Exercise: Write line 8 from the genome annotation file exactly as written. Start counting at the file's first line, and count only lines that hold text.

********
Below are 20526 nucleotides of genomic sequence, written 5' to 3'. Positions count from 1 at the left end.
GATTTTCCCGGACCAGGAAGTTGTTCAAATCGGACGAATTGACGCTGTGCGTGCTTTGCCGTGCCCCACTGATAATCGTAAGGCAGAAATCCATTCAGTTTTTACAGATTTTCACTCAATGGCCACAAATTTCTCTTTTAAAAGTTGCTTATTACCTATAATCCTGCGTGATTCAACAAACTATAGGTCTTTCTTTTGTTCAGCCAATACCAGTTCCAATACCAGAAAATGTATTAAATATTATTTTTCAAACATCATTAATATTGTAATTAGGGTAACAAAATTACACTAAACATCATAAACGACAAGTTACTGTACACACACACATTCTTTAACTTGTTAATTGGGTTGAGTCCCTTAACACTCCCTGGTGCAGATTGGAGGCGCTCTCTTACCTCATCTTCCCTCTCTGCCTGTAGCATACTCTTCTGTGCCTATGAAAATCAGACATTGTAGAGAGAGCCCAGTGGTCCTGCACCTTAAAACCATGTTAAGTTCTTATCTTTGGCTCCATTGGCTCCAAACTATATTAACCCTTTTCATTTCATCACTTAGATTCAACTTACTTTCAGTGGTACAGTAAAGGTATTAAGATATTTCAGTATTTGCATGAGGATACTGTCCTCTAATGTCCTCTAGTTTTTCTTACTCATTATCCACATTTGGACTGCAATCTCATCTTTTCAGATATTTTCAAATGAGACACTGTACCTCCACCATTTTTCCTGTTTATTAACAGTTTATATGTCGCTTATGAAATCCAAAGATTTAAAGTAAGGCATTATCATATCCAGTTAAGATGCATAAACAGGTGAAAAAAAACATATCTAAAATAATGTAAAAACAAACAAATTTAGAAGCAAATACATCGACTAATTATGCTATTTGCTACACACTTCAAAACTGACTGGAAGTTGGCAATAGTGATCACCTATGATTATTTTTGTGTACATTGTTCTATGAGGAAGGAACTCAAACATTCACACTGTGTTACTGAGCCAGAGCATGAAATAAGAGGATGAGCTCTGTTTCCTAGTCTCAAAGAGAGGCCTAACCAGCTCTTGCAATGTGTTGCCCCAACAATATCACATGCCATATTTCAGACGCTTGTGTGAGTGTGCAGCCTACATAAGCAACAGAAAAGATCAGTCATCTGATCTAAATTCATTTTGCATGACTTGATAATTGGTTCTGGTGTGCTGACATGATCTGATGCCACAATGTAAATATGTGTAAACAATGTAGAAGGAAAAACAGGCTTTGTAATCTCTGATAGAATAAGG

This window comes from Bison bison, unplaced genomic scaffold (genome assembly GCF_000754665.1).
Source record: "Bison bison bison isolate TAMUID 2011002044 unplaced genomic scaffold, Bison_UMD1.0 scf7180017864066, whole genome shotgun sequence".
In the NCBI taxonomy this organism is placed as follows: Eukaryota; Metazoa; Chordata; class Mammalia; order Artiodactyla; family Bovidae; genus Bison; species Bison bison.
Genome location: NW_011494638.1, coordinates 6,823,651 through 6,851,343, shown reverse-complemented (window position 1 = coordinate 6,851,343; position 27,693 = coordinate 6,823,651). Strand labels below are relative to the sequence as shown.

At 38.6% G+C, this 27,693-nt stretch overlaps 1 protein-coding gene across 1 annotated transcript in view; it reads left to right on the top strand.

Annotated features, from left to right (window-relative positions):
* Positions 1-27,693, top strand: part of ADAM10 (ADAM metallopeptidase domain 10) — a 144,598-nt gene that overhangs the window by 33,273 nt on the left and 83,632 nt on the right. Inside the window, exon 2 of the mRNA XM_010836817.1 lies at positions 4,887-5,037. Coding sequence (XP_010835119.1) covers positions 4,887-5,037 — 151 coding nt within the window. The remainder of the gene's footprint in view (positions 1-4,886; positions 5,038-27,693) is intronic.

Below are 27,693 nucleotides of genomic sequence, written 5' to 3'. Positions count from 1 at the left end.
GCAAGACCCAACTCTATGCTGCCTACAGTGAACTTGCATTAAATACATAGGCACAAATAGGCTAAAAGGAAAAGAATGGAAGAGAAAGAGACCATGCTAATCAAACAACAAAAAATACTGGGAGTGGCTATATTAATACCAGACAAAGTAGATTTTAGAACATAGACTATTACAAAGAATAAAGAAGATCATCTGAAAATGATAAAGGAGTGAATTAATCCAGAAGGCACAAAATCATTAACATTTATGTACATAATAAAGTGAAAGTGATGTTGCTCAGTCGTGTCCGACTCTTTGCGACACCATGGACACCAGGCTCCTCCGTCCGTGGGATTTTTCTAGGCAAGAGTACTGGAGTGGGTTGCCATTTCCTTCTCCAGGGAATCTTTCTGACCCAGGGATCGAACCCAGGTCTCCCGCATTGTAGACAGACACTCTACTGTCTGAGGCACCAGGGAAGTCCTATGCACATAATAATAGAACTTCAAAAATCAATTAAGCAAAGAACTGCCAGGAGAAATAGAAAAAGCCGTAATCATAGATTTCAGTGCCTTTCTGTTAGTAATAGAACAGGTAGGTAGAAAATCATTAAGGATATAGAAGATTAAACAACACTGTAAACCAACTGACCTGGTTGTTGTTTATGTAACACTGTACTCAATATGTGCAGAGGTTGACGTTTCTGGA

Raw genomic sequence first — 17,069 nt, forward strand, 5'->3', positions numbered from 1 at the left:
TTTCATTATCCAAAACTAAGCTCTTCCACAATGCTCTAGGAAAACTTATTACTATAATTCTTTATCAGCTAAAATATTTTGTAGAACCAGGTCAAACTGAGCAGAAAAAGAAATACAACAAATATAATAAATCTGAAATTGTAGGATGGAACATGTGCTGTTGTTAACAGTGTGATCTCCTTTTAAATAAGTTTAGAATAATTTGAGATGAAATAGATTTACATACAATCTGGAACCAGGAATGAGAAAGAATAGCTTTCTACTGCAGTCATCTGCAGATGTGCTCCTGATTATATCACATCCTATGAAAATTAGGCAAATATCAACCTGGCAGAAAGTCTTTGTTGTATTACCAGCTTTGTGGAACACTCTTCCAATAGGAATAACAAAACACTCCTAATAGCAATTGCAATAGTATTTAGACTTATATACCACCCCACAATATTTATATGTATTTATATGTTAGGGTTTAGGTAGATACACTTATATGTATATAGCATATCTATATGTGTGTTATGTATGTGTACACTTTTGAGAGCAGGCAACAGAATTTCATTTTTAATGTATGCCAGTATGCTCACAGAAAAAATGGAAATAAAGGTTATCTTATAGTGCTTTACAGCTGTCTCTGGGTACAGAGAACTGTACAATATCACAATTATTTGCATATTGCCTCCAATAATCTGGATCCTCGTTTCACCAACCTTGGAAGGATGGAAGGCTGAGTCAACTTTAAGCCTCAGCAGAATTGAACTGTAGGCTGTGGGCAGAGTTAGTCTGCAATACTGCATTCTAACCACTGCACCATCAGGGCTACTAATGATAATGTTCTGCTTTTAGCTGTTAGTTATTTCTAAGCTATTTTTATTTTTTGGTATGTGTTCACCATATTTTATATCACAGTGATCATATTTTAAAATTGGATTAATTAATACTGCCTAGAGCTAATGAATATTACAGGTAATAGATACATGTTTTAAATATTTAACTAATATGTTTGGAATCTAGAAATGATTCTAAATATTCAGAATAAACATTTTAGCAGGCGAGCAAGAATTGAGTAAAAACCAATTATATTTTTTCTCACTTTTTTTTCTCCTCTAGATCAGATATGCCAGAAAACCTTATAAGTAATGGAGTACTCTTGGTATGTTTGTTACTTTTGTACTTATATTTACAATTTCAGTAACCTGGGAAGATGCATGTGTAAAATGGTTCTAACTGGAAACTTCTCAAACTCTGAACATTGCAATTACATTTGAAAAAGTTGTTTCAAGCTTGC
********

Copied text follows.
Annotated features, from left to right (window-relative positions):